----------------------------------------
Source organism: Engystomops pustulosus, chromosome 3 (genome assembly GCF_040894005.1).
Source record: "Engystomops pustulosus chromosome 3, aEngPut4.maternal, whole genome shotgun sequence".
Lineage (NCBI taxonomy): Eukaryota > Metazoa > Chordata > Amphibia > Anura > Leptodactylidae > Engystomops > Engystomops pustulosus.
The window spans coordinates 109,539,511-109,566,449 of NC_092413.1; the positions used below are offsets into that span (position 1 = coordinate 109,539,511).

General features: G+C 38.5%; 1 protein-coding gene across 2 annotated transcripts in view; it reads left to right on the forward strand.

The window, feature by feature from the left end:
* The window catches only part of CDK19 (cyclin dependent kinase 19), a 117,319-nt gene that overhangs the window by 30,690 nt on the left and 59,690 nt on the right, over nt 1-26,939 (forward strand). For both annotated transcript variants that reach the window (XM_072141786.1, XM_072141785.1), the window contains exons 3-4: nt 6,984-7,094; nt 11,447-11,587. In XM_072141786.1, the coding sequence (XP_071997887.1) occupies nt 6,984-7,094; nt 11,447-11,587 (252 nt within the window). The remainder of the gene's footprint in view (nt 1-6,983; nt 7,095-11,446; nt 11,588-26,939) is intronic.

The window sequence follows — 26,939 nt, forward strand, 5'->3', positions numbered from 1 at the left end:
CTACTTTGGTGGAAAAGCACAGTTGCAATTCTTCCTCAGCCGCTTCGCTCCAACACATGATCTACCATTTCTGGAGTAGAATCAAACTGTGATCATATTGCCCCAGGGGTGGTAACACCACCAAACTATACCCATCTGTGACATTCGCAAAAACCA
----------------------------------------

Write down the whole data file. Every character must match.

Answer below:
Source organism: Engystomops pustulosus, chromosome 3 (genome assembly GCF_040894005.1).
Source record: "Engystomops pustulosus chromosome 3, aEngPut4.maternal, whole genome shotgun sequence".
Lineage (NCBI taxonomy): Eukaryota > Metazoa > Chordata > Amphibia > Anura > Leptodactylidae > Engystomops > Engystomops pustulosus.
The window spans coordinates 109,539,511-109,566,449 of NC_092413.1; the positions used below are offsets into that span (position 1 = coordinate 109,539,511).

General features: G+C 38.5%; 1 protein-coding gene across 2 annotated transcripts in view; it reads left to right on the forward strand.

The window, feature by feature from the left end:
* The window catches only part of CDK19 (cyclin dependent kinase 19), a 117,319-nt gene that overhangs the window by 30,690 nt on the left and 59,690 nt on the right, over nt 1-26,939 (forward strand). For both annotated transcript variants that reach the window (XM_072141786.1, XM_072141785.1), the window contains exons 3-4: nt 6,984-7,094; nt 11,447-11,587. In XM_072141786.1, the coding sequence (XP_071997887.1) occupies nt 6,984-7,094; nt 11,447-11,587 (252 nt within the window). The remainder of the gene's footprint in view (nt 1-6,983; nt 7,095-11,446; nt 11,588-26,939) is intronic.

The window sequence follows — 26,939 nt, forward strand, 5'->3', positions numbered from 1 at the left end:
CTACTTTGGTGGAAAAGCACAGTTGCAATTCTTCCTCAGCCGCTTCGCTCCAACACATGATCTACCATTTCTGGAGTAGAATCAAACTGTGATCATATTGCCCCAGGGGTGGTAACACCACCAAACTATACCCATCTGTGACATTCGCAAAAACCA